Sony's 'Dash' on sale now

Apr 30, 2010
Sony's 'Dash' on sale now

Sony today announced that its new Dash, a Wi-Fi touch screen device that pushes real-time, personalized Internet content to users in their homes or offices, is now available for about $199 nationwide.

Featuring a 7-inch color touch screen, Dash uses your existing wireless internet connection to provide a continuous display of your selections from over 1,000 free apps, many provided by chumby industries, inc., including news, calendars, weather, sports, and . In addition, through BRAVIA Internet Video, Dash can bring you TV episodes, films and additional video content and music from providers such as CBS, , , Pandora, Slacker and more.

Sony's Dash is always on and always fresh. No PC or smart phone needed, said Brennan Mullin, senior vice president of Electronics personal imaging and audio business. With a wide library of free apps automatically pushed to you as well as access to a diverse network of more than 30 video channels, Dash is a great example of how Sony delivers the latest and most exciting content into consumers homes.

With Dash, a playlist of your own personalized internet world is constantly refreshed and pushed to you, reducing the need to search for your favorite content or to log onto your favorite sites. Dash also allows you to wake up a whole new way with music videos, internet radio, or any available on the Dash instead of a traditional alarm clock buzzer.

Further, Dash can multitask. For example, if used on a kitchen countertop, internet radio can be playing in the background while you use your Dash to follow a recipe step-by-step.

Adding to Dash's content offerings, and Martha Stewart Living Omnimedia will each be offering apps for the Dash, displaying business news and market information as well as enabling you to access the highest quality simple recipes. In addition, Dr. Oz will provide a series of video health tips for Dash users.

Martha Stewart Living Omnimedia s app for the Sony Dash, titled Dinner Tonight Recipe of the Day, will come pre-loaded on the device and will provide a daily recipe from Martha Stewart s vast library of Everyday Food magazine recipes consisting of eight ingredients or less, as well as allow you the ability to utilize any of the daily Dinner Tonight recipes from the past month.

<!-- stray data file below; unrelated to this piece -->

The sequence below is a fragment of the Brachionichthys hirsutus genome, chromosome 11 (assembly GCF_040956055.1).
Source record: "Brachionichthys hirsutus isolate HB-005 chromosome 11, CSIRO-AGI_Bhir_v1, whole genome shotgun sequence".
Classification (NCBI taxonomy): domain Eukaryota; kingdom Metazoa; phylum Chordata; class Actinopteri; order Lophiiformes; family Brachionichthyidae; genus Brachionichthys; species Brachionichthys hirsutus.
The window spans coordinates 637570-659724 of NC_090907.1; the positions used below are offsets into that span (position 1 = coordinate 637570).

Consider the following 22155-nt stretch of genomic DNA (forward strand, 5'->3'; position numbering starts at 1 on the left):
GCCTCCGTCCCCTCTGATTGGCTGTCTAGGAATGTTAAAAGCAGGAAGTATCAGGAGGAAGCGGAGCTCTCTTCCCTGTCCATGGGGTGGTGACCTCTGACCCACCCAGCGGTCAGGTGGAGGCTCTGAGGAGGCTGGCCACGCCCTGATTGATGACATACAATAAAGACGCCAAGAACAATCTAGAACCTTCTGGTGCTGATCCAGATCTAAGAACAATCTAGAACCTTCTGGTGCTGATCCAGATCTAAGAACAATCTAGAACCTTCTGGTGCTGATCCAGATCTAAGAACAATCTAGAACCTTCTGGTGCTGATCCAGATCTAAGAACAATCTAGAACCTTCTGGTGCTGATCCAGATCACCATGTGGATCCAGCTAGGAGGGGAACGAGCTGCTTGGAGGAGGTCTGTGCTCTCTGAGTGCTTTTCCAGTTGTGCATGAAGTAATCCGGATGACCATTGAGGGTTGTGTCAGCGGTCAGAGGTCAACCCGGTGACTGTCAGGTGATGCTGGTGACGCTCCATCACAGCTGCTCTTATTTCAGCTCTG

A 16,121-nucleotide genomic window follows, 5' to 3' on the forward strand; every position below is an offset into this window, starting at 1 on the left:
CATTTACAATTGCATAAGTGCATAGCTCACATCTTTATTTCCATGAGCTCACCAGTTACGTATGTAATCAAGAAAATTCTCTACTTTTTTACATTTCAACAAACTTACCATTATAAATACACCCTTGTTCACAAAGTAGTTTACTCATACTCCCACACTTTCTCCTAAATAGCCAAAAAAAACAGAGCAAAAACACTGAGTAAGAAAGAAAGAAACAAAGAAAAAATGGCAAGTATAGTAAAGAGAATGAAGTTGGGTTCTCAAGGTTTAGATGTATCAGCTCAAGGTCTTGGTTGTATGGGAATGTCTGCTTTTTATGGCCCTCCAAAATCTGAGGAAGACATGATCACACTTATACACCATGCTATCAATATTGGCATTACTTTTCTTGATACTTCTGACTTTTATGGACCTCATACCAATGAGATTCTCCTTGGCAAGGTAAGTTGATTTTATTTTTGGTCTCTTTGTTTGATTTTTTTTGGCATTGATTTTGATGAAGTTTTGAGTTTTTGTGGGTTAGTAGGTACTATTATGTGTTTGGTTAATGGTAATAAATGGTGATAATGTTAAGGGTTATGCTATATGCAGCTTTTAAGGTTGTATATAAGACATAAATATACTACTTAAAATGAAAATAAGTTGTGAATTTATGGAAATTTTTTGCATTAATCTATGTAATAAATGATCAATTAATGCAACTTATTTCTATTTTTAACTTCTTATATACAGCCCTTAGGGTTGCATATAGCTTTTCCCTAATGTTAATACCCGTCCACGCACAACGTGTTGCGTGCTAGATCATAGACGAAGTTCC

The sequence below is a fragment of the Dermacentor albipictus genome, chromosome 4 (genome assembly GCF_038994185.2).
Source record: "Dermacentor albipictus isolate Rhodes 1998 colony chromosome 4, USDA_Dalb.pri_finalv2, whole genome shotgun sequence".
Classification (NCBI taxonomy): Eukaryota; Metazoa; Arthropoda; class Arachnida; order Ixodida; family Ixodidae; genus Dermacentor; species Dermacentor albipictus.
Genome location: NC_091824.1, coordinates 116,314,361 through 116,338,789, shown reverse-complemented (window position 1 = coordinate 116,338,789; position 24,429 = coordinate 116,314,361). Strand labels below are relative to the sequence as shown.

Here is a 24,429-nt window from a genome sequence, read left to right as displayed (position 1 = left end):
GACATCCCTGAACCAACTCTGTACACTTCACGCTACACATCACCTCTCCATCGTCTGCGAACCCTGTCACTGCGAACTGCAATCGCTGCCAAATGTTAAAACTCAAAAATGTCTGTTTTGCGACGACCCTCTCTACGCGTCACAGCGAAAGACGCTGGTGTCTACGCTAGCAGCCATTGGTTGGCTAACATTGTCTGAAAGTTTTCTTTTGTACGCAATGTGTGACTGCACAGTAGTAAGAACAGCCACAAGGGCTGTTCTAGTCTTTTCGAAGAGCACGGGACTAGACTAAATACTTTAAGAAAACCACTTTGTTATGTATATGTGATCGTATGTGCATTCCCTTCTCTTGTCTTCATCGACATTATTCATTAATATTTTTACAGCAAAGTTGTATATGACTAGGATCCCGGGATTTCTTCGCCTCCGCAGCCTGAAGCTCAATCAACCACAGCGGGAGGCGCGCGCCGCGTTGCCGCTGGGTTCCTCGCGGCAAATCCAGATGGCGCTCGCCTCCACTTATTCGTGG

CNBC's app will also be pre-loaded in the Sony Dash and will feature real-time financial and business news, market information, stocks to watch, and more.

The video health tips provided by Dr. Oz are especially well suited for your wake-up experience. Each video is approximately one minute in length and provides specific steps you can take to live a healthier life.

Explore further: Lenovo's smart glasses prototype has battery at neck

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User comments : 3

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LuckyBrandon
not rated yet Apr 30, 2010
i can do all this from my phone...why buy another 200 device just because no phone would be needed. It doesnt eliminate the need for my phone, so I think I'll stick with my phone.
Skeptic_Heretic
5 / 5 (2) Apr 30, 2010
LB,

You may be able to use a phone for all of the above, as can I, but think of someone like my mother who's fairly technically inept. A touchscreen magic box of internets would be awesome for her. In addition to being of sufficient size that her RA won't prevent her from using it.
gwrede
not rated yet May 01, 2010
At first, I too dismissed the gadget as another harbinger of the era when we are pushed gadgets we don't need, that push "information" upon us that we don't need about things we don't need.

But the gadget could have a battery that takes it through the day with a nightly charge, is constantly on, and is truly wireless. You could use it as an internet radio, picture frame, watch episodes, news, YouTube HowTos, and it should also work with Skype.

Old people might come to love the gadget. It would be a "non-computer" for a multitude of actually useful tasks. It should be configurable and manageable by any average Joe or Jane, and usable by any child or truly elderly.

I'm starting to believe in this thing.